NEESE, KEVIN J., Hatch and Parent, Santa Barbara, CA
ABSTRACT: Recent California Policy Developments for Oil and Gas Leases Concerning Nonproducing Wells and Proposed Well Operations
Lessors and surface owners are often concerned about oil and gas leases which are not producing in paying quantities or where there are nonproducing wells and facilities which restrict the use of their land and their lease income. Lessors who want to redevelop their lands and terminate the oil and gas lease have typically raised a claim under the lease's habendum clause for failure to produce in paying quantities, or claim an unreasonable or negligent use of the surface leasehold. Moreover, a lessor may institute a claim under the implied duty of good faith and fair dealing, which requires the lessee to consider the interests of the lessor regarding decisions concerning the oil and gas lease, or may file a claim pursuant to the reasonable and prudent operator standard adopted by the C lifornia courts.
Amendments to the California Public Resources Code, effective January 1, 1991, provide additional means for landowners to protect their interests. Sections 3206 and 3206.5 of the Code was initially sponsored by the Division of Oil and Gas of the California Department of Conservation and designed to address concerns by state and local governments regarding potential environmental and health and safety problems. These sections provide state officials the power to order nonproducing oil and gas wells plugged and abandoned if it is determined that the wells have no reasonable expectation of being reactivated. In addition, sections 3203 and 3277 were amended to allow the State Oil and Gas Supervisor to deny approval of proposed well operations until the owner or operator brings its existin well operations into compliance with the order.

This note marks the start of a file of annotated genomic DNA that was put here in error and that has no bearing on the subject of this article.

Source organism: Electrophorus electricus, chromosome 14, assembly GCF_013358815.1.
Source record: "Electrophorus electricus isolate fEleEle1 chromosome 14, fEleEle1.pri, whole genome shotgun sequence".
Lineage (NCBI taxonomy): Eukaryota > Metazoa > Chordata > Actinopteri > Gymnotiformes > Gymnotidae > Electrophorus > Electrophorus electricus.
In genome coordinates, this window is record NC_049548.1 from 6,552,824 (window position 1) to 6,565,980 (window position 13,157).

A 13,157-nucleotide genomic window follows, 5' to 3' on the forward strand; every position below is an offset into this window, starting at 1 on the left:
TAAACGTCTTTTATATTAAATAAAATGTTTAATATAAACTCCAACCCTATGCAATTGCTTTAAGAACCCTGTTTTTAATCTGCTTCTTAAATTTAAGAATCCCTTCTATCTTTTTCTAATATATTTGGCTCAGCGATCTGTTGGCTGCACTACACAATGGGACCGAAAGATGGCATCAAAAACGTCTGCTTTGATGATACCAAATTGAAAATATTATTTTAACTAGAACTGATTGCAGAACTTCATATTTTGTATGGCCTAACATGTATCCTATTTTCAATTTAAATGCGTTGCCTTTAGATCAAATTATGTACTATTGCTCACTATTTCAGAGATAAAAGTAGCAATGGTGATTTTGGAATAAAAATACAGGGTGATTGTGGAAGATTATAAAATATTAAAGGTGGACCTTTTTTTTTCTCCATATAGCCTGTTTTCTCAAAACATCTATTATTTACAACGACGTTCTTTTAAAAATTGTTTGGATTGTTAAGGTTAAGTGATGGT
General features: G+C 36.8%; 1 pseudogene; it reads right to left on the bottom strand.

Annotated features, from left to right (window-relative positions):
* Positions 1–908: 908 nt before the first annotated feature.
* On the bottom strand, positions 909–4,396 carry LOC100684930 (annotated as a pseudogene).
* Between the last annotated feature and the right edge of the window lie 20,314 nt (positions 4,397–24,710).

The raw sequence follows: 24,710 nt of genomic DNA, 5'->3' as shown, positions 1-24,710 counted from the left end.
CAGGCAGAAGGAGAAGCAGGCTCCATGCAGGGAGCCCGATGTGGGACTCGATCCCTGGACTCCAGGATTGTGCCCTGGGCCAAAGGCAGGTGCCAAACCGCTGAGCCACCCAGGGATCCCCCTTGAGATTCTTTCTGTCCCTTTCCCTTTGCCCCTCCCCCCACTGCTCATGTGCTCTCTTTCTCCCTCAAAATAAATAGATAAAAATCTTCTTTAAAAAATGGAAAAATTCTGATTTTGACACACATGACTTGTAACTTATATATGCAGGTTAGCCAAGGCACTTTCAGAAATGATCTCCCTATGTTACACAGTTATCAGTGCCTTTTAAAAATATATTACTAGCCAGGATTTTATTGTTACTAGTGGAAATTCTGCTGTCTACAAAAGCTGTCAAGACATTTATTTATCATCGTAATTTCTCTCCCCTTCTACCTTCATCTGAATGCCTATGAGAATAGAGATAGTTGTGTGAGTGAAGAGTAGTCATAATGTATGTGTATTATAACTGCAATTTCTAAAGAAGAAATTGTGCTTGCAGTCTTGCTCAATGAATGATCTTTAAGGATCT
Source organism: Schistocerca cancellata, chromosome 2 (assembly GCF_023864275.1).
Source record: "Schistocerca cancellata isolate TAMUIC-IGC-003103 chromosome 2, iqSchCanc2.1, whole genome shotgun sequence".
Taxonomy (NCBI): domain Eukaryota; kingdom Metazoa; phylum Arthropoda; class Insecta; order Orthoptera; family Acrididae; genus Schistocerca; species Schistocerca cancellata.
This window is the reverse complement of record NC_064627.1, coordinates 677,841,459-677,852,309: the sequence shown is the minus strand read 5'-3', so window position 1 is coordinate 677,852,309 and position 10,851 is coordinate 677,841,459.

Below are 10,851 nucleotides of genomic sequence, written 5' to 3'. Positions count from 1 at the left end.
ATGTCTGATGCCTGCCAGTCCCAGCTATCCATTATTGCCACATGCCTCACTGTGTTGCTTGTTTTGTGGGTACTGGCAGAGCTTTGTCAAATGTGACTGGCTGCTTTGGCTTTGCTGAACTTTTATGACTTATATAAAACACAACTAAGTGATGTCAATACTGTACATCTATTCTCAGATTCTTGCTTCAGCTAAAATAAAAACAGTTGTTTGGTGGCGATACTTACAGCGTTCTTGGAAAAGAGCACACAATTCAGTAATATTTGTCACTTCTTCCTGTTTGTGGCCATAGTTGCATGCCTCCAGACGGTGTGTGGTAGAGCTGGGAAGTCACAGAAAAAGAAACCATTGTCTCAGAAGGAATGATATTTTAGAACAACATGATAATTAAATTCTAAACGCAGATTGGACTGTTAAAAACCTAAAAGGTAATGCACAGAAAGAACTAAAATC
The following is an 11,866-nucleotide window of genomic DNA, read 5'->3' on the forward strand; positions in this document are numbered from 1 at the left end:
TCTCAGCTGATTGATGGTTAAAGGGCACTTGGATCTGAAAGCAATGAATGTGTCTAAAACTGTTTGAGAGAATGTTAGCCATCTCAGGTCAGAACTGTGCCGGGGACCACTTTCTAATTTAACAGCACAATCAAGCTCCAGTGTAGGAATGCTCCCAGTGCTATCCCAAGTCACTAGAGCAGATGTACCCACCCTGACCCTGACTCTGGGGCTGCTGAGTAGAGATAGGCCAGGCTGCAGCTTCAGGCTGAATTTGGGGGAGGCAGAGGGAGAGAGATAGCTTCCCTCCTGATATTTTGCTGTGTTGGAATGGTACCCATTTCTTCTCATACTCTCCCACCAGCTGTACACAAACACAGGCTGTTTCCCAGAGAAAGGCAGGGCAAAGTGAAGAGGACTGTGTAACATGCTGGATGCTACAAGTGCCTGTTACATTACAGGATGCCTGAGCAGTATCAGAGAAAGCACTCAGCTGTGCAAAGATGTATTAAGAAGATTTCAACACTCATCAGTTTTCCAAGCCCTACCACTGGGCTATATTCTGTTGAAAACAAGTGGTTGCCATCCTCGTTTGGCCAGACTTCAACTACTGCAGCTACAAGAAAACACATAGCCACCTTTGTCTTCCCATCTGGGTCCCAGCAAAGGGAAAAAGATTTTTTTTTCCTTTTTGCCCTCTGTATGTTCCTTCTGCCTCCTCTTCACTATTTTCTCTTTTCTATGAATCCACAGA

AAPG Search and
Discovery Article #90992©1993 AAPG Pacific Section Meeting, Long Beach,
California, May 5-7, 1993.